I was still lost but the words “primer” and “metal” were used in conjunction with True Extra Fine Grit so that was mine, baby.  I was going for the grit.

Next problem:  the sandpaper wasn’t named, just numbered.  Why was this getting so difficult?  They were 400, 320, and 240.  Numbers and me – we never really got along.  It wasn’t like the paint, that one-sided love affair.  We were mutually antagonistic.  Further inspection of the package, however, revealed that Extra Fine was 320.  Fine.  I would not get frustrated!  Like Tom, I would maintain an easy-going attitude.  Nonetheless, I was glad no one was around to witness my easy-going attitude.

I sanded.  I completely demolished the sand paper, which ended up in crumbles, but while doing so I demolished the paint, too. I sanded those suckers with abandon, at least the parts that showed.  I might have done the back and the bottom, but truly, that sandpaper had disintegrated by then.  I didn’t know if I dared use 400 or 240! 320 wasn’t good for much.  Of course, I’m blaming the numbers because where numbers are concerned, we eliminate the possibility of operator error.  Hah!

Time to paint!  Aha, I was about to create an object as inventive as Tom’s farming out the fence job.  That worked for him, but my creativity was going to be concrete.  No, paint, well, hmmm. Read the can, Susan.  Wash the object with dish soap.  Be careful of…be careful of?  Old paint that could contain lead?  Well, this was definitely old paint, old enough to contain lead, and I sanded enough of it to get a healthy lungful.  No need to panic, however.  Recalling old polar expeditions, those guys ate a whole heck of a lot of food out of those lead cans before they went nuts.  And died.  Most people would say I’m already a little nuts, so who would notice ratcheting up the nuts-factor by a small amount?  And I’ve decided not to die until I’m 104 anyhow, so that wasn’t even a consideration.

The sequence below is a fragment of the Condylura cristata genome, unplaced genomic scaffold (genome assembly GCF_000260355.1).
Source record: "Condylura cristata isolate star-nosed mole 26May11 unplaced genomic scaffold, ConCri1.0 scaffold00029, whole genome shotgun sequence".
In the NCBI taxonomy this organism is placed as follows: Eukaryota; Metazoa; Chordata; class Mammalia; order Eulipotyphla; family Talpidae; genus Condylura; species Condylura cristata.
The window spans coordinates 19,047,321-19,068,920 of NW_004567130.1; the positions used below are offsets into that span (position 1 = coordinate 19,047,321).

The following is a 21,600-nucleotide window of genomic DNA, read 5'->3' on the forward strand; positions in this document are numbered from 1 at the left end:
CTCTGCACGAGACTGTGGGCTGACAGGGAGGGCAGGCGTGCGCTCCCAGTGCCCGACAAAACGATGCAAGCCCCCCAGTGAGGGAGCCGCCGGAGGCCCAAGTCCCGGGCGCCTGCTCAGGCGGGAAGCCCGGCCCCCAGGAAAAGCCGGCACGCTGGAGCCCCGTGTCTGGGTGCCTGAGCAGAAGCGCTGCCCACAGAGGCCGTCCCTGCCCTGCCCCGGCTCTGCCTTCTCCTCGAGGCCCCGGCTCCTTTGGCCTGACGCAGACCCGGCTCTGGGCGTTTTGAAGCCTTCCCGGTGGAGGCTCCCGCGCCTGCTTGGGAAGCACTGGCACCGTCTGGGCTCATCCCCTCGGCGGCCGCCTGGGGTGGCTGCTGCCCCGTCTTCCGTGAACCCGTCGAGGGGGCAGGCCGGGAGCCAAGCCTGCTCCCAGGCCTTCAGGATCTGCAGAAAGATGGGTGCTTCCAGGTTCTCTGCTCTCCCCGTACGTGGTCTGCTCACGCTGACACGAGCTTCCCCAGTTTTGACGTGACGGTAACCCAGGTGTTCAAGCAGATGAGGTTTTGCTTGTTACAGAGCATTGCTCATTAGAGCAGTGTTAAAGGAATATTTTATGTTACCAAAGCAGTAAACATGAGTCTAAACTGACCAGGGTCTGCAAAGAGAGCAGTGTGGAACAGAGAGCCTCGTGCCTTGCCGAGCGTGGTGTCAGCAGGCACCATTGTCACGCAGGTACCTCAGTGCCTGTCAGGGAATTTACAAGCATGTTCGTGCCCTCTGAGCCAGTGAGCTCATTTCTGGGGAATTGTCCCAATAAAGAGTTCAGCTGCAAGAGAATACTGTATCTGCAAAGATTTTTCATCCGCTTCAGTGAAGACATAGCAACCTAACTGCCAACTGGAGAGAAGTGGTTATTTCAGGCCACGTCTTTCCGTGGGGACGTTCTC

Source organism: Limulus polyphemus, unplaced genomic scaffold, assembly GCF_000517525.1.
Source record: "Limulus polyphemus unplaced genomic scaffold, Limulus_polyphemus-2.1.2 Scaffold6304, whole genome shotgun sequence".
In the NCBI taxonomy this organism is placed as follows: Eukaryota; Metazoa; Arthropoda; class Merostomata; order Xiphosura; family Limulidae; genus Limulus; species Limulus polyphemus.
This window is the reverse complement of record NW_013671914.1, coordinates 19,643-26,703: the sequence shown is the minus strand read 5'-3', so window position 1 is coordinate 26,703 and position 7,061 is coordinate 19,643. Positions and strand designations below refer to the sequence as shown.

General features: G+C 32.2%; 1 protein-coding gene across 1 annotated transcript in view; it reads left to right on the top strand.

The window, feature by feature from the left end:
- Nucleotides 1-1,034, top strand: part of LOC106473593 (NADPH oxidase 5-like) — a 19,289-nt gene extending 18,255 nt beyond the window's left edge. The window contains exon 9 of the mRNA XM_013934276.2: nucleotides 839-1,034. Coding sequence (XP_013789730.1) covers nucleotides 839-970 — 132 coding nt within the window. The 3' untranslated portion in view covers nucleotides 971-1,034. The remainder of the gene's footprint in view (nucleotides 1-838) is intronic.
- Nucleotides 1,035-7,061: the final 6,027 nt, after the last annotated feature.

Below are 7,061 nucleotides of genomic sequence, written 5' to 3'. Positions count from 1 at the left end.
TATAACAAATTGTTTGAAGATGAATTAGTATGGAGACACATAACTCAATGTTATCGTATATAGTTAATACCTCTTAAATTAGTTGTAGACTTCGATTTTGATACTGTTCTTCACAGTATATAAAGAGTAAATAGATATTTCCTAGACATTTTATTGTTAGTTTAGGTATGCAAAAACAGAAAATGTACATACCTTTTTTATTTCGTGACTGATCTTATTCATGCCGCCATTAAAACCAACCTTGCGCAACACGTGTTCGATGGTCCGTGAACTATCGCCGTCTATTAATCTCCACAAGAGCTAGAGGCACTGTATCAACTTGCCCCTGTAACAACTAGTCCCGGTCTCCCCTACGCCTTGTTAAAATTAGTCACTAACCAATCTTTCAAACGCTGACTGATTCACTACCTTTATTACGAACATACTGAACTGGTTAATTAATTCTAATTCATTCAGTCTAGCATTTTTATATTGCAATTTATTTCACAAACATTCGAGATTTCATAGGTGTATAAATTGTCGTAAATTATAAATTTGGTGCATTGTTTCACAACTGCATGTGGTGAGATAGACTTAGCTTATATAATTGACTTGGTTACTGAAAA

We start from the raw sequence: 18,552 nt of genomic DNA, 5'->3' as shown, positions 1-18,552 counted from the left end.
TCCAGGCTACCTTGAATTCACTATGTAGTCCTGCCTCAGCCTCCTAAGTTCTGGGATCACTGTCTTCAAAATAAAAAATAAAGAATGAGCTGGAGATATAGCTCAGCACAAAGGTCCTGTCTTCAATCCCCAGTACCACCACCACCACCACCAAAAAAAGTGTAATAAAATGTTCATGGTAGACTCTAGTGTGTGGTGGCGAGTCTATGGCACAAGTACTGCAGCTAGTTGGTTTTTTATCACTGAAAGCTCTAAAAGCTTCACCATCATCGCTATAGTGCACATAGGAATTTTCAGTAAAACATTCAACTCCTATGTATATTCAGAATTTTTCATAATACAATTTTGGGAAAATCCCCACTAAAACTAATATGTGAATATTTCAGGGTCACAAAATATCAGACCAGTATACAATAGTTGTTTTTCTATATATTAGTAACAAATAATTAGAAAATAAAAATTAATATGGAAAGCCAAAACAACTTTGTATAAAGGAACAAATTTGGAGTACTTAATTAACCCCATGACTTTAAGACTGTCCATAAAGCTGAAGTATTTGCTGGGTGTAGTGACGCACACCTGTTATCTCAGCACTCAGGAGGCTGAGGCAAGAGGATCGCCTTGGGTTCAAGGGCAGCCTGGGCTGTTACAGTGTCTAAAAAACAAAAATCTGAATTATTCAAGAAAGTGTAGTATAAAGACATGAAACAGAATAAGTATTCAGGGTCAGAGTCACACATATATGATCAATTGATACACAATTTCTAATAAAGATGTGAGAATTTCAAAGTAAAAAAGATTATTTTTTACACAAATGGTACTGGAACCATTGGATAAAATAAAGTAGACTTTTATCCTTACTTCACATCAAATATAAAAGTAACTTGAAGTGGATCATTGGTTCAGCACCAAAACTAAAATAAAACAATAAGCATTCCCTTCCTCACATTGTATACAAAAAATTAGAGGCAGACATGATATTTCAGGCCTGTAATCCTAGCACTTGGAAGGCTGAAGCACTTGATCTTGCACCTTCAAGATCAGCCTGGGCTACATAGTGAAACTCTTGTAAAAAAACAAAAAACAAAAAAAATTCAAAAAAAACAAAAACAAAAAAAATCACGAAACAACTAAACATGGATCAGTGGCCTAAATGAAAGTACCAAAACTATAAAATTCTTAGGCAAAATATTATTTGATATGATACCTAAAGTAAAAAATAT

It’s hard to describe the satisfaction one feels from putting dull gray Rust-oleum on a partially-sanded object.  Actually, it was fun and the seats and seat backs were easy.  By easy, I mean, it’s ok if the primer is streaky, right?  It’s just the first coat.  Or so I told myself.  The main thing is, the paint and I were getting along fine.  We were mellow, so mellow that I didn’t mind all the edges and nooks and crannies crying out for paint – and there were oh so many of them.  But I was going to paint with the best of them:  no surfaces left untouched in my paint job!  And we’re focusing on the surfaces here that belong to the chair.  I can’t help it if I’m just generous and don’t want any other surfaces left out.

Sanding – check.  Primer – check.  Time for the top coat.  Paint and Susan are tied so far, in a harmonious relationship.  But all those little edges and tops and bottoms are getting tedious so it’ll be good to get the top coat on and move to the fun part – decorating.  Apparently, unbeknownst to me, the battle lines were drawn.  The white was streaky.  Dagnabbit, it was going to take two coats! Ok, well, I can handle two coats.  Remember Tom’s attitude – carefree, unrushed.